I am finally able to get out into my clients’ gardens this week as the weather and ground has warmed up.  Here are a few of the first signs that spring has arrived in the Ottawa area…

hopefully you have your own signs of spring wherever you are…enjoy!

A valuable lesson on the power of education

Recently I was invited to attend a leadership conference put on by the Ottawa Carleton District School Board of Education. Between the keynote speakers and the breakout sessions, I learned an awful lot…

The first keynote speaker we were introduced to was Zita Cobb from Fogo Island, which is the largest off shore island of Newfoundland and Labrador, Canada.  Zita Cobb grew up on Fogo Island in a culture that believes that nature and animals know everything, with seven seasons celebrated each year.  Cod fishing was the sustainable way of life for generations of island dwellers until the 1960s when large English and Polish ships helped deplete the supply of cod, closing the fisheries and forcing many of the islanders into poverty.  The fishing industry has since been revitalized on Fogo Island with the addition of new organizations and laws, modern technology and fisheries harvesting shrimp and crab as well as a new generation of cod.   During the economic downswing, Zita’s father urged her to leave the island to further her education and broaden her horizons.  She did so, and was very successful in the technology world, but the early lessons learned on Fogo Island remain ingrained in her personality and outlook on life.  She shared with us that she has learned that a formal education is not the only form of education.  Elders in a community have their own ways of knowing how to do the right thing for its people and the planet without a formal education.  Money should not be the only measure of success; the amount of joy in a community or culture should count too.  Her passion and wisdom have returned to Fogo Island to create the Fogo Island Inn, a modern masterpiece complete with 29 stunning guest suites, each boasting a spectacular view of the shoreline and sky, as well as a cinema, restaurant and library.  Her new foundation called Shorefast was established to keep the economic future of Fogo Island looking bright.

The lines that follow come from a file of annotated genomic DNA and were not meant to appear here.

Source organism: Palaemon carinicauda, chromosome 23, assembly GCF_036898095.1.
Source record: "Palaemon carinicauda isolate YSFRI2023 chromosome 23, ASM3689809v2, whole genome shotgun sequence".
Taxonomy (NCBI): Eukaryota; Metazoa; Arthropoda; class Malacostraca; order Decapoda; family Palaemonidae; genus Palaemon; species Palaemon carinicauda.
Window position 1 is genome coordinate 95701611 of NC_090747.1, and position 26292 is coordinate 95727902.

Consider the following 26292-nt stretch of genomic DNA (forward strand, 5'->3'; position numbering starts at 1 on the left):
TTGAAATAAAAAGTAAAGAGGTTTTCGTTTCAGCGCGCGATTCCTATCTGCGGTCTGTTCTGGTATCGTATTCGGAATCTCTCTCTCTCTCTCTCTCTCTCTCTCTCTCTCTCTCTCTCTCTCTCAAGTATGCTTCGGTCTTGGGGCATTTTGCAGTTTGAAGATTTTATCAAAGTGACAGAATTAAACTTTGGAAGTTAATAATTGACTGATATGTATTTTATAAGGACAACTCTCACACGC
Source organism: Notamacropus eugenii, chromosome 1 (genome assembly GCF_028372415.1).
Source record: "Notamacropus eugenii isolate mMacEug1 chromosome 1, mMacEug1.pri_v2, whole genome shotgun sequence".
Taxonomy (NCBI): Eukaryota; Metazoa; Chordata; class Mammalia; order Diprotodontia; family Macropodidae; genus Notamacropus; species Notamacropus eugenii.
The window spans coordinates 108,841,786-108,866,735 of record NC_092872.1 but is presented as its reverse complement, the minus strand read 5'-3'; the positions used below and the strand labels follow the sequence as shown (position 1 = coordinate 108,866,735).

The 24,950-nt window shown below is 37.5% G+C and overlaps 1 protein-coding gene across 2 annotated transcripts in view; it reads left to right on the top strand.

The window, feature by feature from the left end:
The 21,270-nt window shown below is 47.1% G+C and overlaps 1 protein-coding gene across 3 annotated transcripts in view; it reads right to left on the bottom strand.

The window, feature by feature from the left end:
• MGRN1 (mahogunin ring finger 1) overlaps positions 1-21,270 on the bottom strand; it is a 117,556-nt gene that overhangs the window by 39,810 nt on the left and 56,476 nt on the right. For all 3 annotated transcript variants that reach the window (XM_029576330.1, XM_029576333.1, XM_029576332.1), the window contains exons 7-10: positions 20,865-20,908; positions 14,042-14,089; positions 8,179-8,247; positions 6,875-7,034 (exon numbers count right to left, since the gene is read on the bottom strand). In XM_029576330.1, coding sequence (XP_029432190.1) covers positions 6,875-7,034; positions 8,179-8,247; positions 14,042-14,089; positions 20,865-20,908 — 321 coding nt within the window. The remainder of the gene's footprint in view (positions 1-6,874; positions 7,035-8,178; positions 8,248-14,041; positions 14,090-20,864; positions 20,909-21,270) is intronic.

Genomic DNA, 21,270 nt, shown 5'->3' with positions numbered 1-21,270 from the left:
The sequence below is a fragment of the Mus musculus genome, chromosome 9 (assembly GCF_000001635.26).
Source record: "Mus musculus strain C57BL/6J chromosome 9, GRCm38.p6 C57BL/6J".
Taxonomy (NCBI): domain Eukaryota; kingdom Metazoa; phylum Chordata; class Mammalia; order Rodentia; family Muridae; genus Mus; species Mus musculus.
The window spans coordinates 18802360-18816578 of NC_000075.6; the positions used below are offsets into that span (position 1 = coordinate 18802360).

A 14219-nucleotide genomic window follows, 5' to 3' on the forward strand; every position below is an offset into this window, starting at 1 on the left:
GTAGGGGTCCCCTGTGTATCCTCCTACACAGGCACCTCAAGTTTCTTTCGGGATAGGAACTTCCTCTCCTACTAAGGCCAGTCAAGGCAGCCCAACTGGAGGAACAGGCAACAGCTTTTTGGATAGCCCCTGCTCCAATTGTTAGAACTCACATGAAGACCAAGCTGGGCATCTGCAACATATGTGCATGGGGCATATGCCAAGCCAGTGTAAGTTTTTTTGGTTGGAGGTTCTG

A second keynote speaker was Gabrielle Scrimshaw, a young aboriginal woman who left her small town in Northern Saskatchewan hoping for a better life for herself and increased understanding for her people.  Living off the land in a society filled with rampant sexual abuse in residential schools, by a mother suffering from substance abuse and a father travelling to support his career as an artist, Gabrielle struggled to survive, as most indigenous children do.  Motivated by a talk at her school by a friend of her teacher, she left that life behind her, the first person in her family to attend university.  She spent years travelling and learning from inspirational people she met along the way.  Today, as the indigenous population grows in Canada, she hopes to teach the rest of the country that many of these first nations descendants can help shift their economy with increased education and a sense of pride.  This successful motivational speaker had her audience in tears with her sad, yet inspirational stories, receiving a standing ovation for her accomplishments and achievements at such a young age.

Both of these women gave powerful speeches, a valuable lesson stressing that all forms of education are instrumental in motivating the best leaders of the present and future.  As Gabrielle noted, we must “create good footprints so we can walk in a good way.”  Please take the time to follow the links to read more about these two amazing and powerful women!